Did you miss our pandemic response plan webinar? 10 key takeaways

Don’t worry if you couldn’t join us for our webinar last week—we were taking notes! Our guests helped us tackle topics such as communications, strategy, financials, operational changes, and mitigating risk in the quickly shifting business landscape being shaped by COVID-19. Plus they shared some great resources to help you get through this challenge.

Here are 10 key takeaways & tips:

Our HR partner Insperity has helped guide ITBD as we updated our emergency response plan and looked for resources, and we were thrilled they could share their wisdom with our friends. Some tips: If an employee seems anxious or unwilling to abide by any new workplace rules, take the time to have an open dialogue with them. Perhaps there is an underlying concern about a health compromised family member or simply an understandable heightened sense of concern. Taking the time to dig a little deeper may help you uncover common concerns that you can address in your all-team communications.

As you adjust to meet CDC requirements, especially in View Postbusinesses that must remain open as essential, be sure to explain to your customers what steps are being taken to protect workers and leave lines of communications open with employees who continue to be on the front lines. Be sure to communicate often both internally and externally!

When it comes to business operations, our guest Al Alper urged MSPs to be certain their remote workers were covered by a thorough cybersecurity blanket, as well as using apps that are fully secure and include an audit trail. MSPs are responsible for their employees’ work, and their work for customers, regardless of where their “desk” may be. While free tools may fit the bill most of the time, when an entire team, especially one dealing with customer data, is working remotely, more robust solutions are required.

Stretch the corners of your usual security solution to include remote workers. The best options include SSL VPN or site-to-site VPN. Make sure you set tight access controls via those connection solutions; remember, home systems lack robust security so these steps help you mitigate that risk.

Develop your emergency response team: Pick a leader who will serve as your emergency response coordinator, and then also think through who needs to fill key roles, such as communications, operations and IT, and HR. Want more details on the elements of an emergency response policy? Download ours here.

WFH standards are just as important as office rules: what time are employees expected to be available, what tools should they be using, who should they contact about concerns, how are you handling sick time, etc. Reiterate performance expectations; working from home isn’t permission to reduce levels of productivity.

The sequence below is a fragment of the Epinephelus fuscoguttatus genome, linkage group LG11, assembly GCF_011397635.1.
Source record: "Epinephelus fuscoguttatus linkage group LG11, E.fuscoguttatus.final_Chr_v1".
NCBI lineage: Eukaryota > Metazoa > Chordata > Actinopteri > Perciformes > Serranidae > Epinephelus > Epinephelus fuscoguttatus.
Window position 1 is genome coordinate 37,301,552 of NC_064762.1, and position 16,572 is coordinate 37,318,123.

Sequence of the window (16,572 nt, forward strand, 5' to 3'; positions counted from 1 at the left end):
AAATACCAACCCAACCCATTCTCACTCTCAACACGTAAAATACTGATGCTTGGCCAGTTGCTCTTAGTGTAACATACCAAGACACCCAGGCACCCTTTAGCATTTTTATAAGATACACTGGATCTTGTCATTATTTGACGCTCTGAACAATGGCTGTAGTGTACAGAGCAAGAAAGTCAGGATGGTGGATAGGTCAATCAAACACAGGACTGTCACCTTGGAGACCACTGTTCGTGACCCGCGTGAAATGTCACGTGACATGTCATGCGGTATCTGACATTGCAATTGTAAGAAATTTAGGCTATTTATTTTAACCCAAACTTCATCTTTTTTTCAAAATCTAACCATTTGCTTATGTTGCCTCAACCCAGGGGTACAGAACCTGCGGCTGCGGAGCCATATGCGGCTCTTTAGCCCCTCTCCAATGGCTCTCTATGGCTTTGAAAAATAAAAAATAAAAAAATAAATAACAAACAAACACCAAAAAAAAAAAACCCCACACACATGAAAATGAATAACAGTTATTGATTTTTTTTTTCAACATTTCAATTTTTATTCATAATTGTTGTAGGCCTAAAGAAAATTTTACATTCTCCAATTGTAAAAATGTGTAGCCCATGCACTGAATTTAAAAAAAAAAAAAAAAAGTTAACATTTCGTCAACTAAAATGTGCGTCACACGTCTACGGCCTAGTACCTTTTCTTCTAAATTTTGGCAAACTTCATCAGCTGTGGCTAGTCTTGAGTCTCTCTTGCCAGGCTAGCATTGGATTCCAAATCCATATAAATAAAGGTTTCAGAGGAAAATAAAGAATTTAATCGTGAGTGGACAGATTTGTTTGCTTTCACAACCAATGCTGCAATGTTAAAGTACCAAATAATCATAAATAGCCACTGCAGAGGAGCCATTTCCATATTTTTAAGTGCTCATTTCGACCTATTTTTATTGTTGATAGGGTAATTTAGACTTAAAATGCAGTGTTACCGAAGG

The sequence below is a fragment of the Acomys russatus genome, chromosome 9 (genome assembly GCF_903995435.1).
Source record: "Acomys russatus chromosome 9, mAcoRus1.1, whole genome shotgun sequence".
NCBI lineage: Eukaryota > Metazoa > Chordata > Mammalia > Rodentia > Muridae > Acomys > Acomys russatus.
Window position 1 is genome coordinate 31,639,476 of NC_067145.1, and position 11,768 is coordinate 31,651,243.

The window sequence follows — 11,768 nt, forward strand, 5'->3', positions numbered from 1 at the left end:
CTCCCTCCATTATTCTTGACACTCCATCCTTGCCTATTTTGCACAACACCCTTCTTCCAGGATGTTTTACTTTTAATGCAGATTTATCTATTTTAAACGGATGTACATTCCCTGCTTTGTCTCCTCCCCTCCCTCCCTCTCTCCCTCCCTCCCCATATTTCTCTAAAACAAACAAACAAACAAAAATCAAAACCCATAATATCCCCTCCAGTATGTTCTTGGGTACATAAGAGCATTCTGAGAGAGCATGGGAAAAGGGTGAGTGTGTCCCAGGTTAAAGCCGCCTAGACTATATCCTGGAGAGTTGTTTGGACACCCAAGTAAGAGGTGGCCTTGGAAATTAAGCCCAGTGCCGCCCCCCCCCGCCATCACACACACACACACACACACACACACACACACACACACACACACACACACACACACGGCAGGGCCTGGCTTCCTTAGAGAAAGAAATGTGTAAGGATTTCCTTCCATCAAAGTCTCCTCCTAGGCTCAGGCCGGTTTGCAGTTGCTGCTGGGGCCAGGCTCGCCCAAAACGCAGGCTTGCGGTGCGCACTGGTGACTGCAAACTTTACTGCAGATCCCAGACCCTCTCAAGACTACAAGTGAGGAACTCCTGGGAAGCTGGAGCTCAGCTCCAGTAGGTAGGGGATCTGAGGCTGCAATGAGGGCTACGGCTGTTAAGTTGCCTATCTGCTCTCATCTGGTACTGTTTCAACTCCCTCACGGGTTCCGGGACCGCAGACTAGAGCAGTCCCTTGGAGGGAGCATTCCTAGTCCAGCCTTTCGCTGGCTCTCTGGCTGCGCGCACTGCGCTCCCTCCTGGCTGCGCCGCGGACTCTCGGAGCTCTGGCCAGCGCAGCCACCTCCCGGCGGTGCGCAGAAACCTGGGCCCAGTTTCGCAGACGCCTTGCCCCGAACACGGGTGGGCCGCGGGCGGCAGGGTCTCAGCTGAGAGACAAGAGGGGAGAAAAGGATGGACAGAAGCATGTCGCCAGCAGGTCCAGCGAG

Consider adding an end of day debrief to your daily morning huddles. With the situation changing so quickly, keeping your team in the loop and well informed is key, especially members of the teams interacting with customers, such as your sales and communications team.

Communicating is essential in any situation where information is overwhelming or circumstances are changing quickly. Remember your leadership role: be calm, be reassuring, be transparent. Try to keep empathy top of mind and pause to consider other people’s points of view, such as those with children or those who may have other circumstances that add stress or complications.

Share expertise with your peers and customers. When Al’s team pulled together resources to show how his business was prepared to serve clients and shared that with customers, they created that communications in a way that allowed their customers to cascade it down to their clients as well. For example, Al’s team shared a tip sheet for preparedness and feedback was incredibly positive. Remember, your customers are as dazed by these times as you may be, so share guidance where you can—and not just about technology.

Internal and external communications must be clarified from the top down. Make sure you are communicating often—and don’t just rely on email. Host town halls for your teams; you can use collaboration tools such as Zoom to create a sense of community. Share information on social media for your customers. Regardless, make sure your leadership team is on the same page before you say anything to avoid confusion. Then empower managers to cascade information as soon as decisions are made, using all the resources on hand.

Bonus Tip: Be the slow steady deliberate hand that helps your customers, and that will extend your value. You are a partner in the truest sense, and you’re providing the “particular set of skills” you have to relieve pressure in this new stressful reality. Perhaps that is your business value, perhaps that is a special skill someone on your team can share. But think about where and how you can serve your clients as a resource.

Download Pandemic Emergency Planning Guide